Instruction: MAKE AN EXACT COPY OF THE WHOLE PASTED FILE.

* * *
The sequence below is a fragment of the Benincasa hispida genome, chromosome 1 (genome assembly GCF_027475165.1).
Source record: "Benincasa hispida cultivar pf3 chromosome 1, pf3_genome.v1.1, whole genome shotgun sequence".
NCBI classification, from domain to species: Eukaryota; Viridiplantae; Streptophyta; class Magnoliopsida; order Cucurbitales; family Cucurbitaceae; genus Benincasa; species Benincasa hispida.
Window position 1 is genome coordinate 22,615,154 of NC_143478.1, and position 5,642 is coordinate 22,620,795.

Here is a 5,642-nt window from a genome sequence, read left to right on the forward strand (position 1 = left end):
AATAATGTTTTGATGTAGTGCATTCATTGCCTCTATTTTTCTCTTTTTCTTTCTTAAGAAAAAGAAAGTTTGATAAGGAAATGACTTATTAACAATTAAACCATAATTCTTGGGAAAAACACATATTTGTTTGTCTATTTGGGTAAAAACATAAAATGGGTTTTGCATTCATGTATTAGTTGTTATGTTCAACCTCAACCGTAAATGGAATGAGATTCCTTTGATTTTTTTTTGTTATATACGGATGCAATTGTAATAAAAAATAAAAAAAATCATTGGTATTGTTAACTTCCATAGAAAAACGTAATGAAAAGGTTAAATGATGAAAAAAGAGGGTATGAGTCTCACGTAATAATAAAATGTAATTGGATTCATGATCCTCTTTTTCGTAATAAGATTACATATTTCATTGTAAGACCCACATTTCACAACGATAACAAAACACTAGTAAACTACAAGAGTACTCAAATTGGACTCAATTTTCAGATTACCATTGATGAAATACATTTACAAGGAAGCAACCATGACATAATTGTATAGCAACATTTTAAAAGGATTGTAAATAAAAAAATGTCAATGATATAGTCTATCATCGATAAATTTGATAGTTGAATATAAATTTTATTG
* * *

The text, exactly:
The sequence below is a fragment of the Benincasa hispida genome, chromosome 1 (genome assembly GCF_027475165.1).
Source record: "Benincasa hispida cultivar pf3 chromosome 1, pf3_genome.v1.1, whole genome shotgun sequence".
NCBI classification, from domain to species: Eukaryota; Viridiplantae; Streptophyta; class Magnoliopsida; order Cucurbitales; family Cucurbitaceae; genus Benincasa; species Benincasa hispida.
Window position 1 is genome coordinate 22,615,154 of NC_143478.1, and position 5,642 is coordinate 22,620,795.

Here is a 5,642-nt window from a genome sequence, read left to right on the forward strand (position 1 = left end):
AATAATGTTTTGATGTAGTGCATTCATTGCCTCTATTTTTCTCTTTTTCTTTCTTAAGAAAAAGAAAGTTTGATAAGGAAATGACTTATTAACAATTAAACCATAATTCTTGGGAAAAACACATATTTGTTTGTCTATTTGGGTAAAAACATAAAATGGGTTTTGCATTCATGTATTAGTTGTTATGTTCAACCTCAACCGTAAATGGAATGAGATTCCTTTGATTTTTTTTTGTTATATACGGATGCAATTGTAATAAAAAATAAAAAAAATCATTGGTATTGTTAACTTCCATAGAAAAACGTAATGAAAAGGTTAAATGATGAAAAAAGAGGGTATGAGTCTCACGTAATAATAAAATGTAATTGGATTCATGATCCTCTTTTTCGTAATAAGATTACATATTTCATTGTAAGACCCACATTTCACAACGATAACAAAACACTAGTAAACTACAAGAGTACTCAAATTGGACTCAATTTTCAGATTACCATTGATGAAATACATTTACAAGGAAGCAACCATGACATAATTGTATAGCAACATTTTAAAAGGATTGTAAATAAAAAAATGTCAATGATATAGTCTATCATCGATAAATTTGATAGTTGAATATAAATTTTATTG